My Ten Favourite Comic-Book Fiction Films (either based on comic books or placed in a comic-book context)

This list is in order, and is written about four hours before I’m due to watch The Avengers for the first time. I admit that I come at this list as mostly a beginner as a reader of comic books (I’ve only read about twenty comic books or graphic novels), so mostly these films are being judged on their own merit rather than on the merit of their successful adaptations of what they were based on. As always, your comments are not only appreciated but encouraged.

1.) The Dark Knight.- This choice will be obvious to prior readers of my blog, as it’s quite easily one of my twenty favourite films ever. It’s so because it places its comic-book heroes-and-villains characters in a very realistic/contemporary universe, and does so with the panache of a great big-city crime action film like Michael Mann’s Heat or Scorsese’s The Departed.

2.) Persepolis.- Because it’s every bit as emotionally and intellectually probing as the previous entry on the list, in a completely different yet just as stylistically groundbreaking way.

3.) Ghost World.- As with Persepolis, it’s not on a good vs. evil plane, but rather the real world of non-superheroes, and it’s a very affecting, well-acted tale of teenage outcasts.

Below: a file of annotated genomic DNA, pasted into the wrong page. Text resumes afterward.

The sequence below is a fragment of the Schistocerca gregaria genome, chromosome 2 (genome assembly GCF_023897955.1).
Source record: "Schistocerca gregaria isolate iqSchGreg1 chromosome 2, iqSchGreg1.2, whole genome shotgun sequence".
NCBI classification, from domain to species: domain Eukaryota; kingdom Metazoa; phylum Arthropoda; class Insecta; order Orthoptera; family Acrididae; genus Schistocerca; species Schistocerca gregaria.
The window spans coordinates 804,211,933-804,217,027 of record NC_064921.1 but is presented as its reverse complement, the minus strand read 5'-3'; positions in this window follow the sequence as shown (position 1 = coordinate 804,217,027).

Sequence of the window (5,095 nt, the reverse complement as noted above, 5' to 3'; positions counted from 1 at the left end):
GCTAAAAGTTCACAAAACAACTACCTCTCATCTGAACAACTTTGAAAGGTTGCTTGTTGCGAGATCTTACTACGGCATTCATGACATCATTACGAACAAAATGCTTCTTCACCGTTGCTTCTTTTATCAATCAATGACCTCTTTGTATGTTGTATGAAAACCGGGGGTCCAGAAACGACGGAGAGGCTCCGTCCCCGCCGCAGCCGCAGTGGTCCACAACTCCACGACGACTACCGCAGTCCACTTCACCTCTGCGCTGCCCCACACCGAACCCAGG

4.) Unbreakable.- Absolutely fascinating attempt to create a real-world story with subtle comic-book stakes, without any comic-book material to adapt it from. Its writer-director, M Night Shyamalan, has become infamous in recent years for making several notoriously bad duds, which has led his good films to be under-discussed lately, which is a shame.

5.) The Mask.- Did not know this was based on a comic book? Me neither, at least until I watched it recently and noticed a little blurb to that effect written in the credits. One of the few great comic-book hero movies that show that it’s possible to have fun being such a hero, it showcases Jim Carrey at his elastic-face-wearing, up to many shenanigans best.

6.) The Incredibles.- Because comic books are a natural fit when portrayed in big and small-screen animation, and this is the best animated feature-length rendition of a comic-book universe. One of Pixar’s finest films.

7.) Hellboy II: The Golden Army.- Other than Persepolis and Ghost World, by far the most touching film on this list; Writer-director Guillermo del Toro portrays these guys as real people, superheroes that embrace that status without much complaint even though the world around them sees them as circus freaks; Moreover, this film showcases the surprisingly wholesome and affectionate family values they share towards one another.

8.) V for Vendetta.- I thought of putting Watchmen over this, and though they’re both very successful at situating heroes and villains in a somewhat realistic and contemporary world, this film gets my vote over the other because it’s a little more playful, a little more fun.